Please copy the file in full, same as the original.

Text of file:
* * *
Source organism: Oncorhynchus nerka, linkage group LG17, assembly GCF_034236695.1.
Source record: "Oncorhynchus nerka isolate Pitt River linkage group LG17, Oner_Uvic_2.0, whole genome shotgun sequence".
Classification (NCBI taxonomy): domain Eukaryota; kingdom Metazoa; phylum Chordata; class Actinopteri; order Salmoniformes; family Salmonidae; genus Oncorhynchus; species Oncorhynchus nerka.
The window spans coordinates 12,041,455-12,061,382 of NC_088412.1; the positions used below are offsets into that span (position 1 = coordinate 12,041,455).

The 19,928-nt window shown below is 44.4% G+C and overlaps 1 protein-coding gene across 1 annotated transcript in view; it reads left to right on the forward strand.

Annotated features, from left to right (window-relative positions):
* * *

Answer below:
Source organism: Oncorhynchus nerka, linkage group LG17, assembly GCF_034236695.1.
Source record: "Oncorhynchus nerka isolate Pitt River linkage group LG17, Oner_Uvic_2.0, whole genome shotgun sequence".
Classification (NCBI taxonomy): domain Eukaryota; kingdom Metazoa; phylum Chordata; class Actinopteri; order Salmoniformes; family Salmonidae; genus Oncorhynchus; species Oncorhynchus nerka.
The window spans coordinates 12,041,455-12,061,382 of NC_088412.1; the positions used below are offsets into that span (position 1 = coordinate 12,041,455).

The 19,928-nt window shown below is 44.4% G+C and overlaps 1 protein-coding gene across 1 annotated transcript in view; it reads left to right on the forward strand.

Annotated features, from left to right (window-relative positions):